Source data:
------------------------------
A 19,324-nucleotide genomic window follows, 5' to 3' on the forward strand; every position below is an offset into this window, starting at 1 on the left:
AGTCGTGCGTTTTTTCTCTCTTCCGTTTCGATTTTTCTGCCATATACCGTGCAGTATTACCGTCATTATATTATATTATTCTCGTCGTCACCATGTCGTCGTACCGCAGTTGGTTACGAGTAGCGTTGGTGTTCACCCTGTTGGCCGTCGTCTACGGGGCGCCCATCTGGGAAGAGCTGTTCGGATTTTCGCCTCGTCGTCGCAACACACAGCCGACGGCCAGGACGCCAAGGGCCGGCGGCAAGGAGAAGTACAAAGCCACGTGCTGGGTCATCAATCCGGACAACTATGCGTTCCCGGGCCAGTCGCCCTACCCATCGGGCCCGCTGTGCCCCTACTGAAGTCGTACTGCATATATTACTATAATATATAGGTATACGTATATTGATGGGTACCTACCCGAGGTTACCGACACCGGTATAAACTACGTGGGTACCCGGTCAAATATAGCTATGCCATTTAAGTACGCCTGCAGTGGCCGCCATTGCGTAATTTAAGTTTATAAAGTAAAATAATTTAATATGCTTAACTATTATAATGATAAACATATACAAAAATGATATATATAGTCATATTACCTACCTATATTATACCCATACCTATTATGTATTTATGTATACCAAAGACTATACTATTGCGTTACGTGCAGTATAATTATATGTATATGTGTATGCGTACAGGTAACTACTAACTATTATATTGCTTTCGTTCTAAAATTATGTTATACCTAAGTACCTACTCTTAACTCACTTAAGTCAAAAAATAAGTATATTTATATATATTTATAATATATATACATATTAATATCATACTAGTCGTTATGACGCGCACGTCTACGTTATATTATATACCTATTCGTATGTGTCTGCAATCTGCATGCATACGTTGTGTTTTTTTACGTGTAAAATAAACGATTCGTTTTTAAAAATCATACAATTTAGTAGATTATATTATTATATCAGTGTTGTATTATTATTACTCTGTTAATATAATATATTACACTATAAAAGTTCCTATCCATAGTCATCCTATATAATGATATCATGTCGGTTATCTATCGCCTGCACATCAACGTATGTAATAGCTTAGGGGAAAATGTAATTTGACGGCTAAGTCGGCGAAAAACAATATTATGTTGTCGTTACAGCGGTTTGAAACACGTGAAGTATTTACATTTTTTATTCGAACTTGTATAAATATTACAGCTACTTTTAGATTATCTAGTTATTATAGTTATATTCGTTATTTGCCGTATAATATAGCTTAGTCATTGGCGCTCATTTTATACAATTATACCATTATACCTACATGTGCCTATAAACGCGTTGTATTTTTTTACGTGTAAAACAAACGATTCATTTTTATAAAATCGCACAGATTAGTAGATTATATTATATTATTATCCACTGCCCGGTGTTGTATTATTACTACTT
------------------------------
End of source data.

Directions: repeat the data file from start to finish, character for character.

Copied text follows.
A 19,324-nucleotide genomic window follows, 5' to 3' on the forward strand; every position below is an offset into this window, starting at 1 on the left:
AGTCGTGCGTTTTTTCTCTCTTCCGTTTCGATTTTTCTGCCATATACCGTGCAGTATTACCGTCATTATATTATATTATTCTCGTCGTCACCATGTCGTCGTACCGCAGTTGGTTACGAGTAGCGTTGGTGTTCACCCTGTTGGCCGTCGTCTACGGGGCGCCCATCTGGGAAGAGCTGTTCGGATTTTCGCCTCGTCGTCGCAACACACAGCCGACGGCCAGGACGCCAAGGGCCGGCGGCAAGGAGAAGTACAAAGCCACGTGCTGGGTCATCAATCCGGACAACTATGCGTTCCCGGGCCAGTCGCCCTACCCATCGGGCCCGCTGTGCCCCTACTGAAGTCGTACTGCATATATTACTATAATATATAGGTATACGTATATTGATGGGTACCTACCCGAGGTTACCGACACCGGTATAAACTACGTGGGTACCCGGTCAAATATAGCTATGCCATTTAAGTACGCCTGCAGTGGCCGCCATTGCGTAATTTAAGTTTATAAAGTAAAATAATTTAATATGCTTAACTATTATAATGATAAACATATACAAAAATGATATATATAGTCATATTACCTACCTATATTATACCCATACCTATTATGTATTTATGTATACCAAAGACTATACTATTGCGTTACGTGCAGTATAATTATATGTATATGTGTATGCGTACAGGTAACTACTAACTATTATATTGCTTTCGTTCTAAAATTATGTTATACCTAAGTACCTACTCTTAACTCACTTAAGTCAAAAAATAAGTATATTTATATATATTTATAATATATATACATATTAATATCATACTAGTCGTTATGACGCGCACGTCTACGTTATATTATATACCTATTCGTATGTGTCTGCAATCTGCATGCATACGTTGTGTTTTTTTACGTGTAAAATAAACGATTCGTTTTTAAAAATCATACAATTTAGTAGATTATATTATTATATCAGTGTTGTATTATTATTACTCTGTTAATATAATATATTACACTATAAAAGTTCCTATCCATAGTCATCCTATATAATGATATCATGTCGGTTATCTATCGCCTGCACATCAACGTATGTAATAGCTTAGGGGAAAATGTAATTTGACGGCTAAGTCGGCGAAAAACAATATTATGTTGTCGTTACAGCGGTTTGAAACACGTGAAGTATTTACATTTTTTATTCGAACTTGTATAAATATTACAGCTACTTTTAGATTATCTAGTTATTATAGTTATATTCGTTATTTGCCGTATAATATAGCTTAGTCATTGGCGCTCATTTTATACAATTATACCATTATACCTACATGTGCCTATAAACGCGTTGTATTTTTTTACGTGTAAAACAAACGATTCATTTTTATAAAATCGCACAGATTAGTAGATTATATTATATTATTATCCACTGCCCGGTGTTGTATTATTACTACTT